The Achilles tendon is the largest tendon in the body. It connects the two main calf muscles – the gastrocnemius and soleus – to the heel bone (the calcaneus). Common injuries of the Achilles tendon include tendonitis (inflammation), tendinosis (degeneration), and rupture.
Achilles tendinitis most often results from overuse during work or athletic activities. The sheath surrounding the tendon (the paratenon) may become swollen. Symptoms include a burning pain and tenderness during or after activity. The condition may become chronic without treatment and rest.
Tendinosis also comes from overuse, but unlike tendinitis, it is chronic and degenerative. Continuous stress produces microtears and a breakdown of the collagen tissue within the Achilles tendon. The condition is often painful and may reduce tendon strength and mobility.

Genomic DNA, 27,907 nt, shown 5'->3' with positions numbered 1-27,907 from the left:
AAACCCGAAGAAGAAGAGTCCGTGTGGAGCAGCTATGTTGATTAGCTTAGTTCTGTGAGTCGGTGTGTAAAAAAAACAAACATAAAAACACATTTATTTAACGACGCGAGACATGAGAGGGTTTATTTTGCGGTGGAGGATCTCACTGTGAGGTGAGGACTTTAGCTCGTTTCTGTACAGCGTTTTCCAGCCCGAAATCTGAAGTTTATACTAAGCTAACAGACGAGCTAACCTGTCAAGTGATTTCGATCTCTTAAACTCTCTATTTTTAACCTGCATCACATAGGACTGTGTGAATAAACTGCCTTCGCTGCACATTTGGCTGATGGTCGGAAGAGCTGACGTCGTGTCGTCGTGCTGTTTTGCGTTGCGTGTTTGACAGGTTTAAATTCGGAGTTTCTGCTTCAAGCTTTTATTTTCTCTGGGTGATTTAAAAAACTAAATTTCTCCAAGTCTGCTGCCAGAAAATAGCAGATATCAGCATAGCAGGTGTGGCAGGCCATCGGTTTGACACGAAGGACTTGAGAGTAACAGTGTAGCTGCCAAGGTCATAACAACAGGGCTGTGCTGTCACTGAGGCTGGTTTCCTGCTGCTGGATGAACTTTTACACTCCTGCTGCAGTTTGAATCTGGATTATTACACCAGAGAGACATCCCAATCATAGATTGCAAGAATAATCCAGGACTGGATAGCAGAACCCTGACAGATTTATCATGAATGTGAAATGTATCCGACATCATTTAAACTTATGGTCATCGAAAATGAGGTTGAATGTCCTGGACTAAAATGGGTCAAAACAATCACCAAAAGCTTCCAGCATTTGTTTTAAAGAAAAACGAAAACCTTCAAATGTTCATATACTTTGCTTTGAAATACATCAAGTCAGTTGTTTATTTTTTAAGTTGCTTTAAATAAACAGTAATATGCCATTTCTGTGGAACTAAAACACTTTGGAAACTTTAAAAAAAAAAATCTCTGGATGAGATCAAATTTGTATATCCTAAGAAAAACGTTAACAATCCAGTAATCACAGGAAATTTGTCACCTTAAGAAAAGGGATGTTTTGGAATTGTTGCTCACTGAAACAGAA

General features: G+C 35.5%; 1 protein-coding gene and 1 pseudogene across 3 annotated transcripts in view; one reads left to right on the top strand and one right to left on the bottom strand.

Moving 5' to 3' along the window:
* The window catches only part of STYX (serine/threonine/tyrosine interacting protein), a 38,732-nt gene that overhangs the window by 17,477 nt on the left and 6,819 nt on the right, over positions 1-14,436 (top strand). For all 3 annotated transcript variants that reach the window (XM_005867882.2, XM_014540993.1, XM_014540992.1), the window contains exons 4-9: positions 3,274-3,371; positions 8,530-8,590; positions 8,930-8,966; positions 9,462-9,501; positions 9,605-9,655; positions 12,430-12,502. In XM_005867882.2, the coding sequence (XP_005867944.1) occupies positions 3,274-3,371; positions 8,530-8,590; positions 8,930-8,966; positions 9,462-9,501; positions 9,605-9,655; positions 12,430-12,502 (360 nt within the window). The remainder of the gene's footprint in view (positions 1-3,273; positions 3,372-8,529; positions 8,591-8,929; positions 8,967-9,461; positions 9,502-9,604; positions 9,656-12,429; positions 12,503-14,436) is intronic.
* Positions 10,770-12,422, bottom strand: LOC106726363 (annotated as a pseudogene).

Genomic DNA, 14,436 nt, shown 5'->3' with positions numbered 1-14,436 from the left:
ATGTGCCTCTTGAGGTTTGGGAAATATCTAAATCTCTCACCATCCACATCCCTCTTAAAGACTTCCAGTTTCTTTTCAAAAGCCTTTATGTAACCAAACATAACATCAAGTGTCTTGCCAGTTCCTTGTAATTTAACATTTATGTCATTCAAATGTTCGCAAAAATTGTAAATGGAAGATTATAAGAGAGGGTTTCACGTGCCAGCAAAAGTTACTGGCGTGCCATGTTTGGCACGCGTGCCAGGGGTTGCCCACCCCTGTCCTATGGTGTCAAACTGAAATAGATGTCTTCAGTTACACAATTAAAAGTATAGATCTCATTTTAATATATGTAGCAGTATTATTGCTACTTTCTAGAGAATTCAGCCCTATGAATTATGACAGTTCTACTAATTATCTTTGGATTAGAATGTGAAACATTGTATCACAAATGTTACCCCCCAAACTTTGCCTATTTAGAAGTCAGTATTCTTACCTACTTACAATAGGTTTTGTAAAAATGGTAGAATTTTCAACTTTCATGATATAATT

An Achilles tendon may rupture because of overuse or an injury such as a direct blow to the lower leg or ankle. Most commonly, it tears when the calf is contracting while an external force is stretching it. Symptoms include severe pain and a popping sound at the time of injury, followed by swelling and the inability to stand or point the toes.
For tendinitis and tendinosis, treatment includes rest, ice, over-the-counter pain relievers and physical therapy. Heel lifts, which elevate the heel and diminish stress on the Achilles tendon, are often very helpful. Occasionally immobilization in a walking boot or cast is recommended. Ruptures are treated either with surgery, a cast or both.